When setting the brief, the client described the function of this building as a ‘fusion of design and technology’ and asked that it reflect this. It houses the Departments of Spatial, Graphic and Industrial Design.
The form is generated from the desire to articulate a clear expression of the brief, the internal programme, and a response to the building’s context astride the threshold between the City and the academic campus. Diagrammatically, the building defines a collegiate courtyard to an existing University building.
Flexible studio and seminar space, and three service towers, are contained within a 4 storey orthogonal ‘bar’ of accommodation which defines the edge of the City block. Prescribed tutorial accommodation and technology suites are arranged in a free form 3 storey element address the newly defined courtyard.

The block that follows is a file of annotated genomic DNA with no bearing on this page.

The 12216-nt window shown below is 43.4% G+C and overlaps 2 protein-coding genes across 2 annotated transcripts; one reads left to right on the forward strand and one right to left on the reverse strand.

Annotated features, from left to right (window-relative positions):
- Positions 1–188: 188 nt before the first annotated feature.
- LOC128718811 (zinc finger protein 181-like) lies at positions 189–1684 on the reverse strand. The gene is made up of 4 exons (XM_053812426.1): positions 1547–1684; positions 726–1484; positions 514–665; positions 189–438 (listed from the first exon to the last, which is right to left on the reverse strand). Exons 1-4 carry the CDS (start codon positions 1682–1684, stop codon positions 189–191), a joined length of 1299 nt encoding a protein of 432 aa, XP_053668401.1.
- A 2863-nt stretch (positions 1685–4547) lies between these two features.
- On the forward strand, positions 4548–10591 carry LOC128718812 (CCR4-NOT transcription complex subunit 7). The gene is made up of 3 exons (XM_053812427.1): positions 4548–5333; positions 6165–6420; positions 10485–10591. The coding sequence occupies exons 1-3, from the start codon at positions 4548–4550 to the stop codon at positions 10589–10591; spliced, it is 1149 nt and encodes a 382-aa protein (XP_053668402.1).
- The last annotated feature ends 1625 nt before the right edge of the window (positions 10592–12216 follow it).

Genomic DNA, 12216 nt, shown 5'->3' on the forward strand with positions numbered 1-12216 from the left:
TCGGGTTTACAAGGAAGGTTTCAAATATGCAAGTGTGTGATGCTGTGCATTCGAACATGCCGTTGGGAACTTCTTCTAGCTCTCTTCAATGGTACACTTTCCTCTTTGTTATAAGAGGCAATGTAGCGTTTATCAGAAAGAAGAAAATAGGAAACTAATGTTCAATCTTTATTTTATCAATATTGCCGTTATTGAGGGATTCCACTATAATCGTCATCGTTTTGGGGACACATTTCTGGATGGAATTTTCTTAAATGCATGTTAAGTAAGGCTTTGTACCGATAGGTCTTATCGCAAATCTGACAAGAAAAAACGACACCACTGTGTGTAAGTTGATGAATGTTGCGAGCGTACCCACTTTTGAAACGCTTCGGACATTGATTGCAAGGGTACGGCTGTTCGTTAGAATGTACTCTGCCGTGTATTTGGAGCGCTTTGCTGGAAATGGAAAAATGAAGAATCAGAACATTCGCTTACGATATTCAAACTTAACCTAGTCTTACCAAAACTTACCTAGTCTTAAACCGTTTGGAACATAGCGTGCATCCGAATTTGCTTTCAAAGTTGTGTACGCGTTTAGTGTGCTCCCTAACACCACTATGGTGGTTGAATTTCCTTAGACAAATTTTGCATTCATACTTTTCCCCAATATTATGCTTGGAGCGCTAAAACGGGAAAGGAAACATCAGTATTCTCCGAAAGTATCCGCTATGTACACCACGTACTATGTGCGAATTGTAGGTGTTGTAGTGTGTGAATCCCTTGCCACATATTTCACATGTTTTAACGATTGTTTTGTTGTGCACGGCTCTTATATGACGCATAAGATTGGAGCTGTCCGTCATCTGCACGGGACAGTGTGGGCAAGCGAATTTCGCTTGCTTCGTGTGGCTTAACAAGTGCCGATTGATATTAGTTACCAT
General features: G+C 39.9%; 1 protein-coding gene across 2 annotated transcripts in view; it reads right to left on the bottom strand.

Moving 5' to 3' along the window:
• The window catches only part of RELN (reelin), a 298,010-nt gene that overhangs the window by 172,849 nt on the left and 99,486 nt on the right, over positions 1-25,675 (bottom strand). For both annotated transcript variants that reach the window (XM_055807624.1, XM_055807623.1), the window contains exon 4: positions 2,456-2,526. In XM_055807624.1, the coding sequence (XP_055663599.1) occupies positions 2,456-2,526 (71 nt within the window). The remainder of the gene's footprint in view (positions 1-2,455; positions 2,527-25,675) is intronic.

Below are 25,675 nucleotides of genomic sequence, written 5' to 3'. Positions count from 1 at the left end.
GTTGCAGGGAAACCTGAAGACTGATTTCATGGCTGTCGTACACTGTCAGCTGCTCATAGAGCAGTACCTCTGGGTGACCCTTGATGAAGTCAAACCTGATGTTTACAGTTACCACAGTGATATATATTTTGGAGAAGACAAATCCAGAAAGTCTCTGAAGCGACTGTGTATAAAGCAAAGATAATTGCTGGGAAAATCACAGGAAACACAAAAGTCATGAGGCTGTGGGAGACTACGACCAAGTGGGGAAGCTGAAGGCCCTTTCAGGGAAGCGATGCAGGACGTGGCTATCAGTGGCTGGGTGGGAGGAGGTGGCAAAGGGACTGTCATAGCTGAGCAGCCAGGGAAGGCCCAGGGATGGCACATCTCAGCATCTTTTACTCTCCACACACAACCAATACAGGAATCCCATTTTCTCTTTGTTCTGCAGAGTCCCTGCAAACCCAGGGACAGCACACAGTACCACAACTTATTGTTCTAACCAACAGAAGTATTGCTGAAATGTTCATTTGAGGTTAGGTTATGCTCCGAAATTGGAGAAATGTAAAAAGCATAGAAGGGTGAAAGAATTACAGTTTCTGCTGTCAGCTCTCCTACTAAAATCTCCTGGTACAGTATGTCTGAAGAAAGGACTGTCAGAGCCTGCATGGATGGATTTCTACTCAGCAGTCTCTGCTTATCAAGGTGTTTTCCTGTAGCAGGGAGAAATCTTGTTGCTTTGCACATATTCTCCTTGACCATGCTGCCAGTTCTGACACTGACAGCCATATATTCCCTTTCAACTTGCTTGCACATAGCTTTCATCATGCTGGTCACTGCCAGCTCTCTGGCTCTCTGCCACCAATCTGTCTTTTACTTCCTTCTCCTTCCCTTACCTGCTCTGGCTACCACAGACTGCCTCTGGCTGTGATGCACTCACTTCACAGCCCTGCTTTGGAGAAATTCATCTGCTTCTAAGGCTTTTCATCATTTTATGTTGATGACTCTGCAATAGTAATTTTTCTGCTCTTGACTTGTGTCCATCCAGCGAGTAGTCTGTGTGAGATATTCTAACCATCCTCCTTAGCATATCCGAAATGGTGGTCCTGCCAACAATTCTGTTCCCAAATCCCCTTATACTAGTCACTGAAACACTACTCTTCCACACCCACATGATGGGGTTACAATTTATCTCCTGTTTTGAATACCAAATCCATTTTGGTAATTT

The primary organisational device between the two types of accommodation is a linear atrium or ‘street’ within which all horizontal circulation via galleries is contained. In this way street life becomes an aspect of the life of the building; common areas and adjoining offices and studios engage with the street the animate the building and imbue it with a sense of purpose.
“Despite being built quickly and cheaply – the team had to be on site in just twelve weeks after appointment – the building is a dynamic, modern and sophisticated exercise in steel, glass and concrete. They have bowed out the main facade to create a wide studio and lecture theatre space with indirect daylighting; breaking the ‘internal street’ with galleries and bridges, and exposing rooms to this central space to give an air of purpose and animation.”
Stirling Prize Jury